How Tutors Help You Write Better Essays for the Bar Exam

December 10 2019 By Pieper Bar Review
Student typing on a laptop

How well do you write?

Be honest with yourself: Pretty well? Not bad? Just okay? Or is writing something you fret over as you approach a career in law?

Whatever the case, honing your writing skills in preparation for the Uniform Bar Exam is a must. After all, 50 percent of the UBE—the Multistate Essay Exam (MEE) and the Multistate Performance Test (MPT)—is writing.

Completing practice essays helps in this regard, but you should also consider hiring a tutor.

Why? We’re glad you asked.

You’ll work with experts.

No one knows the bar exam like the Pieper family. Damian and Troy, who both tutor, have passed the bar exam in multiple jurisdictions. In doing so, they’ve sharpened their skills: They know the material; they also know how to present it in a clear, concise manner.

That’s paramount to passing the bar. When you work with Pieper tutors, you get expertise from teachers who have recent first-hand experience taking the exam.

You’ll gain a teammate.

This is crucial for all those “I’m a terrible writer” types. Bar preparation can be a lonely endeavor. That’s particularly true when it comes to a singular act like writing. It’s just you and an essay question. No guessing. No crowd-sourcing. Wouldn’t you love some support?

Tutors join your team the second you sign up. They’re invested in you, and will guide you right through the date of the bar exam.

You’ll learn how to allocate your time.

Knowing the answer is one thing. Conveying that answer within the allotted time is another. Think about it: Perfecting one MEE response in an hour when you have six to cover does you no good. Tutors provide tips on allocating your time. You’ll learn to set checkpoints on your watch to understand your progress and speed up or slow down if need be.

You’ll be prepared for the MEE.

The MEE may cover Agency, Conflict of Laws, Corporations, Family Law, Future Interests, Limited Liability Companies, Partnership, Trusts, Wills, and U.C.C. Article 9. That’s a wide range of topics, and you won’t know which subjects will show up until test day. It’s important to study them all thoroughly in your bar review.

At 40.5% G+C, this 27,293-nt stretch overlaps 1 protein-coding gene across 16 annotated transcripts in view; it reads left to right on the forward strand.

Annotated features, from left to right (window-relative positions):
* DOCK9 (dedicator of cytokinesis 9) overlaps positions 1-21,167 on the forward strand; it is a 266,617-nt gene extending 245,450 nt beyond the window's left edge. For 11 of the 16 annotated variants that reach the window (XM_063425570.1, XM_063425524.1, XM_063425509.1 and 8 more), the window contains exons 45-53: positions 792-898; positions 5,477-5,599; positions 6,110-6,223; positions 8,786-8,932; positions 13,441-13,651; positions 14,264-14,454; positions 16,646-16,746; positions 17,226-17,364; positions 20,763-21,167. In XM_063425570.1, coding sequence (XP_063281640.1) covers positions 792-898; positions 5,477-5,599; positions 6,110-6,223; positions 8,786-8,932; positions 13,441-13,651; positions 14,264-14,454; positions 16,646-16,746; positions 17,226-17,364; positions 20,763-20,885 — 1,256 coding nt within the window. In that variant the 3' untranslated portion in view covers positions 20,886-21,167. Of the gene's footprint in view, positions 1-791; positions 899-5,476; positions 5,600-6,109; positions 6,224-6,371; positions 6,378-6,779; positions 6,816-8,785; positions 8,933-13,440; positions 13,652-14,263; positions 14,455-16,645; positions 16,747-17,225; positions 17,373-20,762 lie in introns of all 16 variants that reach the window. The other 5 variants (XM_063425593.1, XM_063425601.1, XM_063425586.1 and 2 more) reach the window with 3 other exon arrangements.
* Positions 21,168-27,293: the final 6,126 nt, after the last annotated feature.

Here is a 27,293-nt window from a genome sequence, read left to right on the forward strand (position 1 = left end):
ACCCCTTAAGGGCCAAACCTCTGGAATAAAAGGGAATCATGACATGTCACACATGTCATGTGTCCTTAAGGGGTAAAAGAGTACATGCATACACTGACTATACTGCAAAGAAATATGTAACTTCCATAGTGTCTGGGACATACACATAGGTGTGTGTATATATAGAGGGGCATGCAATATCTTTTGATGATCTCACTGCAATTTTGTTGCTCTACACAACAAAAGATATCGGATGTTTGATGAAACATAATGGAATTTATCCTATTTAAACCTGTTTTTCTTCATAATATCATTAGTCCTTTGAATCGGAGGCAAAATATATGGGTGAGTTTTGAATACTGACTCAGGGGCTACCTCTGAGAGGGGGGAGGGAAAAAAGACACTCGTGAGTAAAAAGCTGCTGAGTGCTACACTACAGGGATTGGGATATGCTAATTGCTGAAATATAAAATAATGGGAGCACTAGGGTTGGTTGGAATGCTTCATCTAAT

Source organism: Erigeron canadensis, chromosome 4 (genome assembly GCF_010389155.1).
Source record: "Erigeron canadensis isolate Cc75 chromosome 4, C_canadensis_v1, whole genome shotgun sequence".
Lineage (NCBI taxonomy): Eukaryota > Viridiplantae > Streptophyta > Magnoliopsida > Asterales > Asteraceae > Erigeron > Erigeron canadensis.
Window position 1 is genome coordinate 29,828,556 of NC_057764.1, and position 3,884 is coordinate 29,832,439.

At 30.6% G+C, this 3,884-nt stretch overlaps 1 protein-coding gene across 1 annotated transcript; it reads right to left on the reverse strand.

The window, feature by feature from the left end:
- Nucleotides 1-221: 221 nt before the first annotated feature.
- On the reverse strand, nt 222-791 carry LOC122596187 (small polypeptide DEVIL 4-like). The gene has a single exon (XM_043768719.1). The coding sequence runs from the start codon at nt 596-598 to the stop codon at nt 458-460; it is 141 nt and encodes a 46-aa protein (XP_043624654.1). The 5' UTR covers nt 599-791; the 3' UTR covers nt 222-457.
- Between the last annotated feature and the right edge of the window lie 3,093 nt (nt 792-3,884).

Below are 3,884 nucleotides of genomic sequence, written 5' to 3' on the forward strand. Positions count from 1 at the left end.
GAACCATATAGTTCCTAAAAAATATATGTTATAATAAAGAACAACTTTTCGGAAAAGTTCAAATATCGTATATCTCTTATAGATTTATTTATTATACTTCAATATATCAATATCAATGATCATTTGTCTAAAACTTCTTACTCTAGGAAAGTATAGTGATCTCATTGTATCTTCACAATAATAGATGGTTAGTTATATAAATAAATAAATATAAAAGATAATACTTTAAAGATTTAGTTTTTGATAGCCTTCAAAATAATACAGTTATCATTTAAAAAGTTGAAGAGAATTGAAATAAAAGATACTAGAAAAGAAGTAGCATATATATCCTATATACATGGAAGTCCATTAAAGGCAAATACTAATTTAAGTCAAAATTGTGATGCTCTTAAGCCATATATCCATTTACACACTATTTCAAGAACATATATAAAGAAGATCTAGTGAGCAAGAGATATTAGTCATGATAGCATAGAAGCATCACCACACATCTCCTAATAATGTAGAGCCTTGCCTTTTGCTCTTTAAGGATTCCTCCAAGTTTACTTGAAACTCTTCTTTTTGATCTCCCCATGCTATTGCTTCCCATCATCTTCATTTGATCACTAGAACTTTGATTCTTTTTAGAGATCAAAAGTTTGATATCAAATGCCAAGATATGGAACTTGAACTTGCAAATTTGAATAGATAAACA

Tutors walk you through each while offering advice on how to frame your essays. That way you’ll never be guessing, in terms of how to organize your essay and what to say.

You’ll understand the intricacies of the MPT.

Of the six skills the MPT tests you on, “communicate effectively in writing” and “complete a lawyering task within time constraints” challenge students the most. You may have an understanding of the material included in your two case studies, but you may struggle to produce a clear answer.

That’s where tutors come in. They’ll break down the process of analyzing an MPT question and help you structure strong responses in your window. That time structure also poses an obstacle in and of itself. With the MEE—six essays in 180 minutes—you can write yourself into a rhythm. That’s not the case with the MPT—two case studies in 180 minutes. Ideally, you should spend 90 minutes on each. Understanding how to do that is half the struggle.

You’ll develop working outlines.

Under the time constraints of the bar exam, writer’s block can ruin your chances of passing. The best way to avoid it is to develop a firm first step. In essay writing, that’s constructing a working outline. Bar exam tutors aid in framing answers so that for each essay question, or MPT issue, you can put pen to paper as soon as possible.

Practice makes perfect in this case, and you’ll pull from your mental cache of outlines come test day. You may need additional time to think about fleshing out your essay. But at the very least, it will be organized.

You’ll receive one-on-one feedback.

No one is saying you’ll turn into Charles Dickens, but you’ll be shocked how much your writing improves with the aid of one-on-one feedback. Close editing is an important learning experience for any writer. Tutors will help you develop habits that enable you to convey the law clearly, concisely, and efficiently so that you achieve the scores you need to pass the bar exam. 

This is also true for students who speak English as a second language. They may have mastered the language, but churning out clean copy under time constraints could still be a challenge. Tutors work at each student's pace to teach the necessary skills to approach the bar exam with confidence.

About the author

Pieper Bar Review

For over forty years, Pieper Bar Review has taught students the legal concepts and skills necessary for success on the bar exam, and reinforced students’ knowledge through thought provoking examples and bar exam questions. The proof that the Pieper teaching method works is found in the success of our former students – now present-day attorneys. Learn more

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